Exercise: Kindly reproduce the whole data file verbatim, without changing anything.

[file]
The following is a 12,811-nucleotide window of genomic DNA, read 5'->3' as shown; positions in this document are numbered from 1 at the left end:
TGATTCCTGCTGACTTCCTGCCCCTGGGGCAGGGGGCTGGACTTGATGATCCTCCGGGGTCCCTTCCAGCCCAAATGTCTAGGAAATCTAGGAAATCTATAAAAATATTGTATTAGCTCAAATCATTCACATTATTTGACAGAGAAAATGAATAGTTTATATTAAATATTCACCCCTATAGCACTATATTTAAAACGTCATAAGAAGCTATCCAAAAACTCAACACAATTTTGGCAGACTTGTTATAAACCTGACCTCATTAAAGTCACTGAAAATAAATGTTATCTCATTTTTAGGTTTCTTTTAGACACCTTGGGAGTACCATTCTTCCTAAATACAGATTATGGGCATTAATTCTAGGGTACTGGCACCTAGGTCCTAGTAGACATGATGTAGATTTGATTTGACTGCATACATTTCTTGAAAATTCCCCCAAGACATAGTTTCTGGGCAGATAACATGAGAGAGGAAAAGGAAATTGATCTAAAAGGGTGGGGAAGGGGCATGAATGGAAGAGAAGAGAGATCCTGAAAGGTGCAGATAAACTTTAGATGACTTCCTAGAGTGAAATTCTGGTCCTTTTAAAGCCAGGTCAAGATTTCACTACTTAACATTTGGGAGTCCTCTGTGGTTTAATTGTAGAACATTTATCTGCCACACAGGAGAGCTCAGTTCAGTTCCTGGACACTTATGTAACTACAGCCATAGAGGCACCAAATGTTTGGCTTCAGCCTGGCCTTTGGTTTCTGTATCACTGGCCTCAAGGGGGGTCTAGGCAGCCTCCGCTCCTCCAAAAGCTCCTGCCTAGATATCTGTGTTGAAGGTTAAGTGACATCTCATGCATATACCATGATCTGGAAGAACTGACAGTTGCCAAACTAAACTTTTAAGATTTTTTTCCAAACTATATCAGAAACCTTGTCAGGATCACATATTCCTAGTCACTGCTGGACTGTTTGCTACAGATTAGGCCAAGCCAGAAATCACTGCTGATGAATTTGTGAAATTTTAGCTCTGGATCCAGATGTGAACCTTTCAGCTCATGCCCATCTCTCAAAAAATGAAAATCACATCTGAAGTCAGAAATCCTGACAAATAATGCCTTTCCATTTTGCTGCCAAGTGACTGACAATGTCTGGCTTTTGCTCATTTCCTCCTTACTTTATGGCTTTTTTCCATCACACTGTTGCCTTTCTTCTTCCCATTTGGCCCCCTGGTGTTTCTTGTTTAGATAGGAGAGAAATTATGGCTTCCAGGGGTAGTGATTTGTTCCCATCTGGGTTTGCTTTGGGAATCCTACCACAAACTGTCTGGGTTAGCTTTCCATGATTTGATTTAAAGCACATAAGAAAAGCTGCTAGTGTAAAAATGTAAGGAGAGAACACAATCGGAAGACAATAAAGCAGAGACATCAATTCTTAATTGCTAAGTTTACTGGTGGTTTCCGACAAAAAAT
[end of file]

The following is a 12,811-nucleotide window of genomic DNA, read 5'->3' as shown; positions in this document are numbered from 1 at the left end:
TGATTCCTGCTGACTTCCTGCCCCTGGGGCAGGGGGCTGGACTTGATGATCCTCCGGGGTCCCTTCCAGCCCAAATGTCTAGGAAATCTAGGAAATCTATAAAAATATTGTATTAGCTCAAATCATTCACATTATTTGACAGAGAAAATGAATAGTTTATATTAAATATTCACCCCTATAGCACTATATTTAAAACGTCATAAGAAGCTATCCAAAAACTCAACACAATTTTGGCAGACTTGTTATAAACCTGACCTCATTAAAGTCACTGAAAATAAATGTTATCTCATTTTTAGGTTTCTTTTAGACACCTTGGGAGTACCATTCTTCCTAAATACAGATTATGGGCATTAATTCTAGGGTACTGGCACCTAGGTCCTAGTAGACATGATGTAGATTTGATTTGACTGCATACATTTCTTGAAAATTCCCCCAAGACATAGTTTCTGGGCAGATAACATGAGAGAGGAAAAGGAAATTGATCTAAAAGGGTGGGGAAGGGGCATGAATGGAAGAGAAGAGAGATCCTGAAAGGTGCAGATAAACTTTAGATGACTTCCTAGAGTGAAATTCTGGTCCTTTTAAAGCCAGGTCAAGATTTCACTACTTAACATTTGGGAGTCCTCTGTGGTTTAATTGTAGAACATTTATCTGCCACACAGGAGAGCTCAGTTCAGTTCCTGGACACTTATGTAACTACAGCCATAGAGGCACCAAATGTTTGGCTTCAGCCTGGCCTTTGGTTTCTGTATCACTGGCCTCAAGGGGGGTCTAGGCAGCCTCCGCTCCTCCAAAAGCTCCTGCCTAGATATCTGTGTTGAAGGTTAAGTGACATCTCATGCATATACCATGATCTGGAAGAACTGACAGTTGCCAAACTAAACTTTTAAGATTTTTTTCCAAACTATATCAGAAACCTTGTCAGGATCACATATTCCTAGTCACTGCTGGACTGTTTGCTACAGATTAGGCCAAGCCAGAAATCACTGCTGATGAATTTGTGAAATTTTAGCTCTGGATCCAGATGTGAACCTTTCAGCTCATGCCCATCTCTCAAAAAATGAAAATCACATCTGAAGTCAGAAATCCTGACAAATAATGCCTTTCCATTTTGCTGCCAAGTGACTGACAATGTCTGGCTTTTGCTCATTTCCTCCTTACTTTATGGCTTTTTTCCATCACACTGTTGCCTTTCTTCTTCCCATTTGGCCCCCTGGTGTTTCTTGTTTAGATAGGAGAGAAATTATGGCTTCCAGGGGTAGTGATTTGTTCCCATCTGGGTTTGCTTTGGGAATCCTACCACAAACTGTCTGGGTTAGCTTTCCATGATTTGATTTAAAGCACATAAGAAAAGCTGCTAGTGTAAAAATGTAAGGAGAGAACACAATCGGAAGACAATAAAGCAGAGACATCAATTCTTAATTGCTAAGTTTACTGGTGGTTTCCGACAAAAAAT